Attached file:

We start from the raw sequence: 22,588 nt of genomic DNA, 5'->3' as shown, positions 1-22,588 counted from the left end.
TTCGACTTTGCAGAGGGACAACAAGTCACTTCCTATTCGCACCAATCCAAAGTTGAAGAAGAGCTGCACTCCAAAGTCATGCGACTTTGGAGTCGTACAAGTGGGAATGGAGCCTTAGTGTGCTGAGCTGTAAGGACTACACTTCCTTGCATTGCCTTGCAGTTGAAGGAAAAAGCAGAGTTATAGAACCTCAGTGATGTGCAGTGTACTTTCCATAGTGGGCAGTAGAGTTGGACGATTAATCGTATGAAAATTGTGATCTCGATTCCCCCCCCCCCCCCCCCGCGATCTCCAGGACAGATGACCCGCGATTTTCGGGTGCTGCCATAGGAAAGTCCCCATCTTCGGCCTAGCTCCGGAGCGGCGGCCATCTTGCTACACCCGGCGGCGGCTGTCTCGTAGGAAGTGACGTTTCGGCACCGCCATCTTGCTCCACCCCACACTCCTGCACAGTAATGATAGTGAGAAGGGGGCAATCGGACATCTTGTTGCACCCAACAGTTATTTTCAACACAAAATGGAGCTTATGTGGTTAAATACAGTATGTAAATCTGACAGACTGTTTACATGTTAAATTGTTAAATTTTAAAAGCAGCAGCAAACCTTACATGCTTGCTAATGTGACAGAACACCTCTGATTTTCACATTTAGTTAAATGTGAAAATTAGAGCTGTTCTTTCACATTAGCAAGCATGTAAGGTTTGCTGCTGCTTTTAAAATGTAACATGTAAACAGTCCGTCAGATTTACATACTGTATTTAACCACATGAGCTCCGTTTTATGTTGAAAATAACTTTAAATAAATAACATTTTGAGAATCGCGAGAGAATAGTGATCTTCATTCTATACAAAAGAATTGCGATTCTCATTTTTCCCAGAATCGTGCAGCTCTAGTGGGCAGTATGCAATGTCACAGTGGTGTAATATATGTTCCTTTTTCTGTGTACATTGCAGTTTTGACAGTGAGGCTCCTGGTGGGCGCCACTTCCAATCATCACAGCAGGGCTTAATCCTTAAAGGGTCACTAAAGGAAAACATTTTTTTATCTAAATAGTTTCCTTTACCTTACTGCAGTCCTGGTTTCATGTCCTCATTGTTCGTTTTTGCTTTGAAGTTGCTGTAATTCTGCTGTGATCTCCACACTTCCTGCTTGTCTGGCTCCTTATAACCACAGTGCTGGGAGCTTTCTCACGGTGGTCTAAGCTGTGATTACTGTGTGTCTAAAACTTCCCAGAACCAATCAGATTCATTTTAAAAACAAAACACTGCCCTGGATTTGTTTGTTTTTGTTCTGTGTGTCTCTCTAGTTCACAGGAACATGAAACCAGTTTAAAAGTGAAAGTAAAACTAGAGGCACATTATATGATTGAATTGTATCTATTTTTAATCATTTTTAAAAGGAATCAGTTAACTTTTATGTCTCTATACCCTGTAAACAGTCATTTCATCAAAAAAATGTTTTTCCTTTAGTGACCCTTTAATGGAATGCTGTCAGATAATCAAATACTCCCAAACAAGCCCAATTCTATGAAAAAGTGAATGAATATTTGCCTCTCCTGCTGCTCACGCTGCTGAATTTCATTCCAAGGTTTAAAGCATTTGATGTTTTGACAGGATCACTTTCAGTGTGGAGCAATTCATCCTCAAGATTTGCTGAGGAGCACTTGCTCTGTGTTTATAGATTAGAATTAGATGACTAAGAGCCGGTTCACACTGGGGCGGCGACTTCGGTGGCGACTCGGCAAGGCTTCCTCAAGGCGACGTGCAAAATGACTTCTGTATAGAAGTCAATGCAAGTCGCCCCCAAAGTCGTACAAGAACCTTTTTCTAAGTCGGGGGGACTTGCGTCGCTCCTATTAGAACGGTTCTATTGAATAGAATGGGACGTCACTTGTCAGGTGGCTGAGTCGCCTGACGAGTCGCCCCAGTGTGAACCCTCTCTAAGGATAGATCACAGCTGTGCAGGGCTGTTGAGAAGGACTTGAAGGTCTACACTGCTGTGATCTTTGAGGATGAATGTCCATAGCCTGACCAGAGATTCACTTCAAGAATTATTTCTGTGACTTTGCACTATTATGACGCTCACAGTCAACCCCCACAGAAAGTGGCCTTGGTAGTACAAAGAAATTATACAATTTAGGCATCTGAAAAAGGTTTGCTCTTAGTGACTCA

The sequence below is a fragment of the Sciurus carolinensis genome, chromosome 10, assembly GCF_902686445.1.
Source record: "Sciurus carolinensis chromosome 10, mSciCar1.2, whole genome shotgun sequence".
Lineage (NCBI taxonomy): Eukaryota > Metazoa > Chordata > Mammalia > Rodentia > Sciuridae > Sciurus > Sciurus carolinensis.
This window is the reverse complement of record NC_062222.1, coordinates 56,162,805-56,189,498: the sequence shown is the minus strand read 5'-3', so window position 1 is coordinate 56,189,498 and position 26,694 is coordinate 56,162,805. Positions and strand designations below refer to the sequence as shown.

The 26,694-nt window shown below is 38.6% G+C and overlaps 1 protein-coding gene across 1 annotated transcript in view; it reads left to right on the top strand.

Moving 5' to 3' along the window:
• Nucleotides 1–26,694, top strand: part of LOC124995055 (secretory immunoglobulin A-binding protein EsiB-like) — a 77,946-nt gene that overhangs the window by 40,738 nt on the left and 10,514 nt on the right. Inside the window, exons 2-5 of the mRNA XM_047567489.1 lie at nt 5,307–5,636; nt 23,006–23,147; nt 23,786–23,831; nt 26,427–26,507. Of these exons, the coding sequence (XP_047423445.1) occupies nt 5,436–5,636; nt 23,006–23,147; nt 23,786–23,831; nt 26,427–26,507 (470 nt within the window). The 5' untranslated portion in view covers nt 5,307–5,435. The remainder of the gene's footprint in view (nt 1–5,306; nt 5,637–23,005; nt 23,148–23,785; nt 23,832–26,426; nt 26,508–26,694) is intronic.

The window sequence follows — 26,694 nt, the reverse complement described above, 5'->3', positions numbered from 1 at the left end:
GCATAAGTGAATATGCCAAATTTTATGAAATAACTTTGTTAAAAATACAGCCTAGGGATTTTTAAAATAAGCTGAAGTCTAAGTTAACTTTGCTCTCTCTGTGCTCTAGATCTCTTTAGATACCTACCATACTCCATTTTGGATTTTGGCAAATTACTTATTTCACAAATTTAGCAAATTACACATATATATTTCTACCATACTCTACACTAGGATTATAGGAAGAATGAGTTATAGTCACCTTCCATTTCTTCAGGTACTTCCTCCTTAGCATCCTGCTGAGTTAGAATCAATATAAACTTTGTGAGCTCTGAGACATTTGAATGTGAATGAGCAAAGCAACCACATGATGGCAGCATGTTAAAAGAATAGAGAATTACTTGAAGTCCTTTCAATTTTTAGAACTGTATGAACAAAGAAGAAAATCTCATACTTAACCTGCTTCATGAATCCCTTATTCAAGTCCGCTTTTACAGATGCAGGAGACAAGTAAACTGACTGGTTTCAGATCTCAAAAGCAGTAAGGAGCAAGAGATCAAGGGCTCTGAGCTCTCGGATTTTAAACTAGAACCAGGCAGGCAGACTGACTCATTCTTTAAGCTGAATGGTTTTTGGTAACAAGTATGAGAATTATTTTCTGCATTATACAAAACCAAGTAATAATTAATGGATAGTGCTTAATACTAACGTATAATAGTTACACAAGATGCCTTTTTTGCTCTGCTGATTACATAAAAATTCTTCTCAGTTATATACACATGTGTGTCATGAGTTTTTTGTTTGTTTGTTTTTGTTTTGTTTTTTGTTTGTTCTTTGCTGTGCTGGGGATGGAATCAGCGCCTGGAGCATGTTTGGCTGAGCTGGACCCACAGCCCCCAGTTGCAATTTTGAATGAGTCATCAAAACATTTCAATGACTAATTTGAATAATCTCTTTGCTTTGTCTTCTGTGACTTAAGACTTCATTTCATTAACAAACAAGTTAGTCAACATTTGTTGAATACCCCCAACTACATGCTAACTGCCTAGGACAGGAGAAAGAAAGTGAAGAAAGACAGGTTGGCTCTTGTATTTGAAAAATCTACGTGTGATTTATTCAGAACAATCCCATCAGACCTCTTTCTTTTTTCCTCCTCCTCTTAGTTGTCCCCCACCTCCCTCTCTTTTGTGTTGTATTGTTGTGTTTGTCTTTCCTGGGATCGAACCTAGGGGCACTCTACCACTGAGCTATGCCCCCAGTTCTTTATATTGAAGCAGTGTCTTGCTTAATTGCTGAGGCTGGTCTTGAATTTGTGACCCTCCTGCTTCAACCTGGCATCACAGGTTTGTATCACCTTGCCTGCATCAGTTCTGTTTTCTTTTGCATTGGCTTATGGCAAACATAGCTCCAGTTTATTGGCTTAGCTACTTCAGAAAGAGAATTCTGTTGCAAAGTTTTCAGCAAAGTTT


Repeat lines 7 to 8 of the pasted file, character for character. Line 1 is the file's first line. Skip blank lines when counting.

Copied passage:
The 26,694-nt window shown below is 38.6% G+C and overlaps 1 protein-coding gene across 1 annotated transcript in view; it reads left to right on the top strand.

Moving 5' to 3' along the window: